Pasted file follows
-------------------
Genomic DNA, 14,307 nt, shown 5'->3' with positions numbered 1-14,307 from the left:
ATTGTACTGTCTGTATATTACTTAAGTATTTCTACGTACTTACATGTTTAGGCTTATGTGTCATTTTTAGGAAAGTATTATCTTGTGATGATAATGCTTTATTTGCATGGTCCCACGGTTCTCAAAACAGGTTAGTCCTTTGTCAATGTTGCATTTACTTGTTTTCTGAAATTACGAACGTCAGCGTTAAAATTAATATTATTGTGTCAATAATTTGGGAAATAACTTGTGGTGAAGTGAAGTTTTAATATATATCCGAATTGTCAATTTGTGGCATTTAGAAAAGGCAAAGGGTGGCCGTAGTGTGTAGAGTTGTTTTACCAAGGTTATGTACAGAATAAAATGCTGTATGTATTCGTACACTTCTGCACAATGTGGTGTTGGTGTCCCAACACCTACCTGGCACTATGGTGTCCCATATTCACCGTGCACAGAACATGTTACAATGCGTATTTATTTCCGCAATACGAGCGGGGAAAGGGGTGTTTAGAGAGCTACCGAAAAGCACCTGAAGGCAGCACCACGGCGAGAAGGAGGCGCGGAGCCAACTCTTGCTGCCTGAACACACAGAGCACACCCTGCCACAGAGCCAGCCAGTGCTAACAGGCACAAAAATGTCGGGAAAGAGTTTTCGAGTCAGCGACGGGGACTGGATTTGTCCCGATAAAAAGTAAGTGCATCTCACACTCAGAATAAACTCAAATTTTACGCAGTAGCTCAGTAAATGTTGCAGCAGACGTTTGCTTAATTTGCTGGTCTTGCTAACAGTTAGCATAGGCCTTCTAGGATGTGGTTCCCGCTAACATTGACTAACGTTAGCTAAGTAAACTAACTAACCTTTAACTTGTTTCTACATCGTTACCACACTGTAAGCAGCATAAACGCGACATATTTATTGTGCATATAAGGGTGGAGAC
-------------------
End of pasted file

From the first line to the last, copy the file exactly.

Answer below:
Genomic DNA, 14,307 nt, shown 5'->3' with positions numbered 1-14,307 from the left:
ATTGTACTGTCTGTATATTACTTAAGTATTTCTACGTACTTACATGTTTAGGCTTATGTGTCATTTTTAGGAAAGTATTATCTTGTGATGATAATGCTTTATTTGCATGGTCCCACGGTTCTCAAAACAGGTTAGTCCTTTGTCAATGTTGCATTTACTTGTTTTCTGAAATTACGAACGTCAGCGTTAAAATTAATATTATTGTGTCAATAATTTGGGAAATAACTTGTGGTGAAGTGAAGTTTTAATATATATCCGAATTGTCAATTTGTGGCATTTAGAAAAGGCAAAGGGTGGCCGTAGTGTGTAGAGTTGTTTTACCAAGGTTATGTACAGAATAAAATGCTGTATGTATTCGTACACTTCTGCACAATGTGGTGTTGGTGTCCCAACACCTACCTGGCACTATGGTGTCCCATATTCACCGTGCACAGAACATGTTACAATGCGTATTTATTTCCGCAATACGAGCGGGGAAAGGGGTGTTTAGAGAGCTACCGAAAAGCACCTGAAGGCAGCACCACGGCGAGAAGGAGGCGCGGAGCCAACTCTTGCTGCCTGAACACACAGAGCACACCCTGCCACAGAGCCAGCCAGTGCTAACAGGCACAAAAATGTCGGGAAAGAGTTTTCGAGTCAGCGACGGGGACTGGATTTGTCCCGATAAAAAGTAAGTGCATCTCACACTCAGAATAAACTCAAATTTTACGCAGTAGCTCAGTAAATGTTGCAGCAGACGTTTGCTTAATTTGCTGGTCTTGCTAACAGTTAGCATAGGCCTTCTAGGATGTGGTTCCCGCTAACATTGACTAACGTTAGCTAAGTAAACTAACTAACCTTTAACTTGTTTCTACATCGTTACCACACTGTAAGCAGCATAAACGCGACATATTTATTGTGCATATAAGGGTGGAGAC